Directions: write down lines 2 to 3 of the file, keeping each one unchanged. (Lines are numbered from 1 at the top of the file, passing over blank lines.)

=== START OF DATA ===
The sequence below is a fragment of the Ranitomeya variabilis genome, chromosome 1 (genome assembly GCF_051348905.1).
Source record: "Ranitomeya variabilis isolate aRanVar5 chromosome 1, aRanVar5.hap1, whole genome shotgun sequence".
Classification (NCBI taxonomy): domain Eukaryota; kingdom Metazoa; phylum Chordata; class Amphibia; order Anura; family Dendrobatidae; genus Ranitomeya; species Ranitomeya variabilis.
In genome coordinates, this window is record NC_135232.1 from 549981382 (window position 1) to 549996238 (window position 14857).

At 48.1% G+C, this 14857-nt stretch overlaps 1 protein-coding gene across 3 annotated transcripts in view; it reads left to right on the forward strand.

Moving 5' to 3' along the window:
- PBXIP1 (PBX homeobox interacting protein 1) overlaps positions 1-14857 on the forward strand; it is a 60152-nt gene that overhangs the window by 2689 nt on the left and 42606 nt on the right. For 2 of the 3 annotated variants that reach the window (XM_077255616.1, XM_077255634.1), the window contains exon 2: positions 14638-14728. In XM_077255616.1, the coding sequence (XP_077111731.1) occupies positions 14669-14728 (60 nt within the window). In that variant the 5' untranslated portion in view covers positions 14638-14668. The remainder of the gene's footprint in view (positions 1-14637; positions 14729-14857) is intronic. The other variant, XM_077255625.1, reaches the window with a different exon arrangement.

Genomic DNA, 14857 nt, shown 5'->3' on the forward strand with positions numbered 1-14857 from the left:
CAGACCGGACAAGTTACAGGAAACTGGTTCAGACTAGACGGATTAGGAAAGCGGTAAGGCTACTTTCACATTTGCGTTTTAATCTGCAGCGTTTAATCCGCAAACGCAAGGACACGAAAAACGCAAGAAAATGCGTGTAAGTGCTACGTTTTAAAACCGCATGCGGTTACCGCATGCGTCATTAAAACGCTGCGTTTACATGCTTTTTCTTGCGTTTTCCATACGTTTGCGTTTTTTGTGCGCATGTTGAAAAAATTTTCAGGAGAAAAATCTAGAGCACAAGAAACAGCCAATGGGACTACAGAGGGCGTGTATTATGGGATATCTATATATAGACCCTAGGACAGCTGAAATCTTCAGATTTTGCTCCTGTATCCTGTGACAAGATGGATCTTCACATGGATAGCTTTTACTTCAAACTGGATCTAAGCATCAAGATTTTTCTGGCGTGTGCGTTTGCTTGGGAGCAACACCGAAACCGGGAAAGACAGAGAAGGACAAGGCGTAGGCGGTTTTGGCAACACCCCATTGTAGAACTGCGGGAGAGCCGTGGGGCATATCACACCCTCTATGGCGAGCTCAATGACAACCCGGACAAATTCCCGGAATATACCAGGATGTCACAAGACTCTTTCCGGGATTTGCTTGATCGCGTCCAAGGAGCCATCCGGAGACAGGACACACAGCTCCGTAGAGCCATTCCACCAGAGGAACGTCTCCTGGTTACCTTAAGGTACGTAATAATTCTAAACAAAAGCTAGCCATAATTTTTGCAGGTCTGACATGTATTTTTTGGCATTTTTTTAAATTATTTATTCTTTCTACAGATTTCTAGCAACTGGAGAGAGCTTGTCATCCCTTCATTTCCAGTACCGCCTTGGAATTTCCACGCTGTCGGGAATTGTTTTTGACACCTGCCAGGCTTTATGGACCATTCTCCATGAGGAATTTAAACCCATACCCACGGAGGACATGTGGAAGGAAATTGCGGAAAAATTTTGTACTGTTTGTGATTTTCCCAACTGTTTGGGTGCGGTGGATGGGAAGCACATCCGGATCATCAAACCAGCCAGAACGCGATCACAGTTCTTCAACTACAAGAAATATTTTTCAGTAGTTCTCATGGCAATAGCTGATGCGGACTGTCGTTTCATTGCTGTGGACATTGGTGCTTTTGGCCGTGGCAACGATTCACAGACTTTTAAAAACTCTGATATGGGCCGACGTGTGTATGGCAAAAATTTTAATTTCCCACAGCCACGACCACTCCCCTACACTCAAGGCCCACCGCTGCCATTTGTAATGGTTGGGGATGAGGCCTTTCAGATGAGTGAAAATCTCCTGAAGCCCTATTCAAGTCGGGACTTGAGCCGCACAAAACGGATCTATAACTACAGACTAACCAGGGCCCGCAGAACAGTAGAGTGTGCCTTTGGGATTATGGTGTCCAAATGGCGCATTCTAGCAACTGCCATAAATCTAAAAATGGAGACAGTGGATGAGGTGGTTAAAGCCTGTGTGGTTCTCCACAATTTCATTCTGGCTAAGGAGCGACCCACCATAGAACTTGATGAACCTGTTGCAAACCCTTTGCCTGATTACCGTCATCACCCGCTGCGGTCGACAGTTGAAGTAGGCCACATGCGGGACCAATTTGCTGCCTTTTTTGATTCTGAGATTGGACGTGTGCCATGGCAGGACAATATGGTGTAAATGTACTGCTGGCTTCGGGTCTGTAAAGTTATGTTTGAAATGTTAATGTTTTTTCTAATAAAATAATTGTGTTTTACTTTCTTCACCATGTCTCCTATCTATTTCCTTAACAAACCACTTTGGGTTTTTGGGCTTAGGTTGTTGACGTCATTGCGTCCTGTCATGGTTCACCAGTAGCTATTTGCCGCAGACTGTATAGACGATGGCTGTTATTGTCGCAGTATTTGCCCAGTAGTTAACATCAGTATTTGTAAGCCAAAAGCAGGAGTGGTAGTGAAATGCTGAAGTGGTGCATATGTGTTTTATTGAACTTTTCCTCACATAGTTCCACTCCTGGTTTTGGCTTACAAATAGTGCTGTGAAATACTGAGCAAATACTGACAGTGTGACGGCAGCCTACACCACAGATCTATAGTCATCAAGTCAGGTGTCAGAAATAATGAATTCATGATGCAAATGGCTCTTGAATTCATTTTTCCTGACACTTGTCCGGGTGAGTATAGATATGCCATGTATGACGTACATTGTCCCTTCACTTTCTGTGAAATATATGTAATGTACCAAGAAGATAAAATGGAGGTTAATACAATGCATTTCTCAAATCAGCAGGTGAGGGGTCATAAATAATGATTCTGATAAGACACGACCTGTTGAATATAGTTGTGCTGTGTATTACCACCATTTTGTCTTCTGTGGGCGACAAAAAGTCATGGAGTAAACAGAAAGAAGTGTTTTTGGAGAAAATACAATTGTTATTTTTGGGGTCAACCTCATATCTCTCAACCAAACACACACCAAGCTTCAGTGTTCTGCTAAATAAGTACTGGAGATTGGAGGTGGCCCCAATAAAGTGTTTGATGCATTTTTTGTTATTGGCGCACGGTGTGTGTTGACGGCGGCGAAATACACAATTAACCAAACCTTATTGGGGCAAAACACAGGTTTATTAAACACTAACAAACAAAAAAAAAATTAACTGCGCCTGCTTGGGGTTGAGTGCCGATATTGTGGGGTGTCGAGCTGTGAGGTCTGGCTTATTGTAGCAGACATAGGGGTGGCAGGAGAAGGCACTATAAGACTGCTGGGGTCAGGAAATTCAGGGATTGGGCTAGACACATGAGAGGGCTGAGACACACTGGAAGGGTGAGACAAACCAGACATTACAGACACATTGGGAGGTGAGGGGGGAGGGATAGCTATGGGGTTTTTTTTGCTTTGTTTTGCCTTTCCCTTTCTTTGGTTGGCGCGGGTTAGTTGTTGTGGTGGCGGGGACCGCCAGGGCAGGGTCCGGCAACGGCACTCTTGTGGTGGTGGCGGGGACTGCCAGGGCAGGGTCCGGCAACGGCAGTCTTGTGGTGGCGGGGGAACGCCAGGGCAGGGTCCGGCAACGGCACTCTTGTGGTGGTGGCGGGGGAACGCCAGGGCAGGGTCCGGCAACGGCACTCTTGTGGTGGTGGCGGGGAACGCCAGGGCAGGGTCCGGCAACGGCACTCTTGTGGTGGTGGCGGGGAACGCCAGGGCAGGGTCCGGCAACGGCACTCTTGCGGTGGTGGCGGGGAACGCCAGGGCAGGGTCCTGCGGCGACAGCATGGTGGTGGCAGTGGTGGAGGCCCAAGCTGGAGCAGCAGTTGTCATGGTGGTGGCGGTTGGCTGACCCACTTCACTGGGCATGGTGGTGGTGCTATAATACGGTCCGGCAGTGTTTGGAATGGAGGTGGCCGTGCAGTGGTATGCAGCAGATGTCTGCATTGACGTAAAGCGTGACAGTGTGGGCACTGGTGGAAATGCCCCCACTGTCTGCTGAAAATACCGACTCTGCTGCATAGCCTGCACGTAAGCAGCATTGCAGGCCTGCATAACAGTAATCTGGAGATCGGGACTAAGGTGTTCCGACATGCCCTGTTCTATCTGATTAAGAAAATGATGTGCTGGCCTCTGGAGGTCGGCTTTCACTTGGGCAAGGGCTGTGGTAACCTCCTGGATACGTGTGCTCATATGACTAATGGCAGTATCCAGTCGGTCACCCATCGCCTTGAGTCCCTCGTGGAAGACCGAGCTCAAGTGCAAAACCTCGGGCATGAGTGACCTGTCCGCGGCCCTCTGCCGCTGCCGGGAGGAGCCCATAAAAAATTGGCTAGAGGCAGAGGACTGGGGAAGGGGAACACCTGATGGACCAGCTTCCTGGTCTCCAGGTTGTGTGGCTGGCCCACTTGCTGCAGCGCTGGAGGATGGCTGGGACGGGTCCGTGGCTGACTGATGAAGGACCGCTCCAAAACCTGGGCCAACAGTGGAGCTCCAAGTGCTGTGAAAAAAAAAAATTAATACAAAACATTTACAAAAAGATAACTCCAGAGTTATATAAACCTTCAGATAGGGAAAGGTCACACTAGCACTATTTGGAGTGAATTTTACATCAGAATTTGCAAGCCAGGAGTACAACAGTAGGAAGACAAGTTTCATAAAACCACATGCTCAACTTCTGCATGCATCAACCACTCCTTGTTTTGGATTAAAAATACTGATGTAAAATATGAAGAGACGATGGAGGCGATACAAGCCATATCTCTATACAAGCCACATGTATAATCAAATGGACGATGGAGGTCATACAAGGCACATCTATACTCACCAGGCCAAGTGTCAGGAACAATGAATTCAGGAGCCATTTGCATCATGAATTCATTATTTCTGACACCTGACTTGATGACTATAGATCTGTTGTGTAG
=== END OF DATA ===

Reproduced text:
Source record: "Ranitomeya variabilis isolate aRanVar5 chromosome 1, aRanVar5.hap1, whole genome shotgun sequence".
Classification (NCBI taxonomy): domain Eukaryota; kingdom Metazoa; phylum Chordata; class Amphibia; order Anura; family Dendrobatidae; genus Ranitomeya; species Ranitomeya variabilis.